Mice and Mystics seems pretty streamlined compared to other co-op dungeon crawler games. I would say it compares best to something like Descent instead of Arkham Horror though--the board is composed of large tiles, each with many spaces on them, and your party is usually confined to one tile at a time. They're really spectacular-looking though, and while the spaces are generally grid-shaped, they vary in size and shape based on the 'terrain' of the tile, so it looks really natural.
Gameplay-wise, each character has four stats: Offense, Defense, Lore and Move. Offense and Defense affect the dice rolled in combat and equipped weapons or armor are added to the score. For each point you get to roll one die in combat. All the dice are the same and have 1 sword icon, 2 sword/shield icons, 2 bow icons and 1 cheese icon. Swords hit in melee combat, bows do the same with ranged combat, shields block one enemy hit if you are defending, and if you roll a cheese icon when attacking or defending, you get a piece of cheese. Cheese acts as both Mana and Experience, in that you spend it to fuel your abilities, or you can spend 6 pieces all at once to "level up" and learn a new skill. Mice can level up as many times as you have the cheese to spend, but they are restricted to skills based on their "class". Of the seven mice so far, three have two classes and the rest have only one. Since there's only one copy of each skill card, you have to best determine which mouse should take overlapping skills. One good example of this is a skill called First Aid, which can be learned by any mouse, costs 2 cheese to use, and removes one point of damage from an adjacent mouse. However, if a "healer" class character learns this, it only costs one cheese to use. Therefore you have to determine whether you want a cheap heal skill and only one healer, or if you want to give it to someone else in order to have two mice capable of healing.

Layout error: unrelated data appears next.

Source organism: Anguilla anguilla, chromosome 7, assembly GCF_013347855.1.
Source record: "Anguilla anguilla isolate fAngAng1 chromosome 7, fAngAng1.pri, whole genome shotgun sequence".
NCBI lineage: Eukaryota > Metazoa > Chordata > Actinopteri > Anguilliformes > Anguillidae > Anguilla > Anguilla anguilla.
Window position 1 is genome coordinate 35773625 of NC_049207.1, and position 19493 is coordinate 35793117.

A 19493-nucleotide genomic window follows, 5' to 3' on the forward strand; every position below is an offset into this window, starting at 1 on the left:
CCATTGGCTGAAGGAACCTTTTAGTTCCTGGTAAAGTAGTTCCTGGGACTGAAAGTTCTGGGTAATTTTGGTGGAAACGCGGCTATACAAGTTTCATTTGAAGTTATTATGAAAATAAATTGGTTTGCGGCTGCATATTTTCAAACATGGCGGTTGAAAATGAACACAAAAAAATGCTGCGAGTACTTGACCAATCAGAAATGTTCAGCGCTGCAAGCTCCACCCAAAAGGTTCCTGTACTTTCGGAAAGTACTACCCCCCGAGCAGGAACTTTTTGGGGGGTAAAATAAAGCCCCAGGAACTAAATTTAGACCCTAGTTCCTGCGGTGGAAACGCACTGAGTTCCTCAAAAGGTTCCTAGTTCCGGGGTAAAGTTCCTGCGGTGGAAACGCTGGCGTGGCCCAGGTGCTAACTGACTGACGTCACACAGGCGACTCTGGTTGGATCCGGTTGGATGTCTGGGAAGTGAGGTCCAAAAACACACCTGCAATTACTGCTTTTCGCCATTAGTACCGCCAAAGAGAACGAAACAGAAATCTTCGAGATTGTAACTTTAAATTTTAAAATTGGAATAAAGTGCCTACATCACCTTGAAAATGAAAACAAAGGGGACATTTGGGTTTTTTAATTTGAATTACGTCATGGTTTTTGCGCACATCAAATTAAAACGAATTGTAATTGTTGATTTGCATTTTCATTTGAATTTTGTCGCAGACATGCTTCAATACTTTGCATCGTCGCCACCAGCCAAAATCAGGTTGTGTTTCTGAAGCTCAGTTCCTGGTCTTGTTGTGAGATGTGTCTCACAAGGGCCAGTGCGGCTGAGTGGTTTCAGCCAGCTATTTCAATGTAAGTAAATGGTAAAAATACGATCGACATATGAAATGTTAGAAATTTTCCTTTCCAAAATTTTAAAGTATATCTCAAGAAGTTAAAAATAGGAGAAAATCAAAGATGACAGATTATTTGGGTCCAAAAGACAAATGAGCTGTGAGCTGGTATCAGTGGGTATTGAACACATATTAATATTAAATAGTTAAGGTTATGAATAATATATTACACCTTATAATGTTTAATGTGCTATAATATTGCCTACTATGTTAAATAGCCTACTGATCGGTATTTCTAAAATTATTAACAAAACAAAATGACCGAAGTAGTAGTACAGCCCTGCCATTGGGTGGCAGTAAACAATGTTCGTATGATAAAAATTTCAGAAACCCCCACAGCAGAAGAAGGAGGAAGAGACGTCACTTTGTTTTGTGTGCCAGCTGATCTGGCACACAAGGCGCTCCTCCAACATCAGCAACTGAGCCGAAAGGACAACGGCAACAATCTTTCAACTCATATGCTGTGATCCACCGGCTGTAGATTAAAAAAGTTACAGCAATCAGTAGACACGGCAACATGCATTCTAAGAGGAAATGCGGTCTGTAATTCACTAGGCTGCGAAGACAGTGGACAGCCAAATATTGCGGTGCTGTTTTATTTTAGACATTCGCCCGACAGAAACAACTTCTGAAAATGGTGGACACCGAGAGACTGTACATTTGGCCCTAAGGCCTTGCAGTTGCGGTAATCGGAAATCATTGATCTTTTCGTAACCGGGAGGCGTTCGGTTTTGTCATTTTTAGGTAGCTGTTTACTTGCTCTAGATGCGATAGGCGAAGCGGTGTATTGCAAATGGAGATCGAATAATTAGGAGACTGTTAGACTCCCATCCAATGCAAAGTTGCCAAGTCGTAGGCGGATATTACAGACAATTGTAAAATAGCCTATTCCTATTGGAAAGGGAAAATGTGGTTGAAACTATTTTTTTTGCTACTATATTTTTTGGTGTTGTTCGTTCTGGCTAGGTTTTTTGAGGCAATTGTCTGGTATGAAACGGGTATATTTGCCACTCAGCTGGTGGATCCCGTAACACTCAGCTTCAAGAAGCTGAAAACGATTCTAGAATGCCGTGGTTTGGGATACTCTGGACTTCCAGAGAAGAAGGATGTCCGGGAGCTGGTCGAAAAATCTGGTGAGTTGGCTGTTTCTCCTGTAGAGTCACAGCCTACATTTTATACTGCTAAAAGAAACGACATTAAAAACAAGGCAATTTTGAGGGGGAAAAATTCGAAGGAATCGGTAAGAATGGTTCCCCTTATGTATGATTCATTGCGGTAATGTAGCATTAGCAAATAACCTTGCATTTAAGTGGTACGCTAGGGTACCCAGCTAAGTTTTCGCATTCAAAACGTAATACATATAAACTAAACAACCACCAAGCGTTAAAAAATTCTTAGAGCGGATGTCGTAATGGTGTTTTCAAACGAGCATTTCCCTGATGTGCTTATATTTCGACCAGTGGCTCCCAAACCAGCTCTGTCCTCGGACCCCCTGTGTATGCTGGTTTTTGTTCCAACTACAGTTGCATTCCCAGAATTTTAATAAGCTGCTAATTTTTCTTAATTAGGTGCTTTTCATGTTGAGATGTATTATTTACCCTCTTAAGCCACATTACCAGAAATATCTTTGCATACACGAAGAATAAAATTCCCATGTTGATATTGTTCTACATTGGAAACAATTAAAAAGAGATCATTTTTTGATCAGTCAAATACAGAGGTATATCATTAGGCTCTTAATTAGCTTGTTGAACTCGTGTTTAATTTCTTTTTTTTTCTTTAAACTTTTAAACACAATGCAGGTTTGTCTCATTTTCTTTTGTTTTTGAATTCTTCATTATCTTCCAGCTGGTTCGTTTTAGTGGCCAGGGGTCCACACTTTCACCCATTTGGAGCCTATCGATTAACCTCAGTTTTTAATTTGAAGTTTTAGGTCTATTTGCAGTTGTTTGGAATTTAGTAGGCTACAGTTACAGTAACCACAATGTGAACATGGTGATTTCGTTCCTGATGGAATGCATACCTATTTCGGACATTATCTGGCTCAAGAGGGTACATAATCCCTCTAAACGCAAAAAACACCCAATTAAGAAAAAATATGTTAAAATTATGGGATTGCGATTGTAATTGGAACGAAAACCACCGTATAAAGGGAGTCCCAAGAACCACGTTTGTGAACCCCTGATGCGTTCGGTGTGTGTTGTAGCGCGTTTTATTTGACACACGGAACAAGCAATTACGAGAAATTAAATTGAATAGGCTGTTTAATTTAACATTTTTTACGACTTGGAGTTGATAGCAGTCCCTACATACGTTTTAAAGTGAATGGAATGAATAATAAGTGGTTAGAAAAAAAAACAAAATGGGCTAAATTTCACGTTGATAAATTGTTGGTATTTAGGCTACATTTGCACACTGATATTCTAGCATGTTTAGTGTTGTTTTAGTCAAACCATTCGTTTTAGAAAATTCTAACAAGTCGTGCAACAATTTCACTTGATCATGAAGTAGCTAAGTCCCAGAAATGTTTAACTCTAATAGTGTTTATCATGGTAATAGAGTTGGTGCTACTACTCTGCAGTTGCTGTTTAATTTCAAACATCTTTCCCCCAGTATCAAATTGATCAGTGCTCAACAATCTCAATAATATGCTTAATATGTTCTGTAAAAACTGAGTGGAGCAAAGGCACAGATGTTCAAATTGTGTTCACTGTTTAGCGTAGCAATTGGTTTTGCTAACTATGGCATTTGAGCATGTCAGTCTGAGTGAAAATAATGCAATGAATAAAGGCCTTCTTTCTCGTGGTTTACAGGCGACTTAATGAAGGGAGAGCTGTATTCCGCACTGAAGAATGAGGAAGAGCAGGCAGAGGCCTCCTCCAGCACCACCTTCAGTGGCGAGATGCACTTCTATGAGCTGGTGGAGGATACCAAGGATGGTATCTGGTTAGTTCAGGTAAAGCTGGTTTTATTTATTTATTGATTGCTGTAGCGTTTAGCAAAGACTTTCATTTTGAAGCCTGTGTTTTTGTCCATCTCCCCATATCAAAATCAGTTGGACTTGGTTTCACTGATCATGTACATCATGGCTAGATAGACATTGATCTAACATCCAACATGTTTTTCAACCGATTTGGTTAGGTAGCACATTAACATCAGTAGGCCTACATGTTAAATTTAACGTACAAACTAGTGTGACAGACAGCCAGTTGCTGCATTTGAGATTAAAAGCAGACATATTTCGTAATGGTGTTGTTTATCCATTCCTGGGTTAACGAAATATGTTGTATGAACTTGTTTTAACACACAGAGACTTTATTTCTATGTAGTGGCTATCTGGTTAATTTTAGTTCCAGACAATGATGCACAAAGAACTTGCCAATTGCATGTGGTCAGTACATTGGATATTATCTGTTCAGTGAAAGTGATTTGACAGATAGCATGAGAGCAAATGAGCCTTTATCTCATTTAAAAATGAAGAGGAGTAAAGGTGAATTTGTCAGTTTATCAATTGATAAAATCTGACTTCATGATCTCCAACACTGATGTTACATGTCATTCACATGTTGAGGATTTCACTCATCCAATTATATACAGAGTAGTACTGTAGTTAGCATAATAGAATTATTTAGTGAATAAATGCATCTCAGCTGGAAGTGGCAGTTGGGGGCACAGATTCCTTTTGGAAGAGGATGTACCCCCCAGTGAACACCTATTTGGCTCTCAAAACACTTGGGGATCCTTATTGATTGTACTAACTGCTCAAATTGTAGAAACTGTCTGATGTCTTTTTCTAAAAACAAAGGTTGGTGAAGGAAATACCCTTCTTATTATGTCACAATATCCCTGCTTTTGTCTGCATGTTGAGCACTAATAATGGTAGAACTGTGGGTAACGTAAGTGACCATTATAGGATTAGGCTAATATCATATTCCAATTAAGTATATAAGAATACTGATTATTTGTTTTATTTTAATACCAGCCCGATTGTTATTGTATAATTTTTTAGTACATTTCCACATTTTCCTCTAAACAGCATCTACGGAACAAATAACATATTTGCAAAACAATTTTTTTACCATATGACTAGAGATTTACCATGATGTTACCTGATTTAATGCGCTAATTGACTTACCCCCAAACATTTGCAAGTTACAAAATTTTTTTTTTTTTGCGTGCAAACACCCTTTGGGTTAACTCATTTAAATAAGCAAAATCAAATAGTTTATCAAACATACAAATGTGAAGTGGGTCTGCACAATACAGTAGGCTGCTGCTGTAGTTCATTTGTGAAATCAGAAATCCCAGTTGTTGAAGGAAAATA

One thing I like about Descent as compared to M&M is that you roll different dice depending upon what you are doing or what you have equipped. Better armor gives you different dice. Because of this, getting new equipment feels fresh and fun. In M&M you just roll more of the same dice when you have better equipment. It's still fun, but it's different. You also are only allowed to keep one piece of equipment to carry over from chapter to chapter in addition to your starting equipment. Therefore you'll be searching for new stuff every chapter. If your mouse loses all its HP, it gets "captured" and when it is rescued (you defeat all the enemies on a tile) it comes back with only its default equipment. I prefer the equipment system in Descent to that of M&M, but M&M has such a cool theme, which is evident in every piece of equipment. Since you control mice, you might equip a helmet made of an acorn, or a sword made out of an old needle. Also, M&M is 100% co-op (like Arkham Horror) while Descent has one player controlling all the monsters. Unlike equipment, skills carry over from chapter to chapter, as do "Party Items" that you might acquire, so there is a sense of progression and growth for your characters.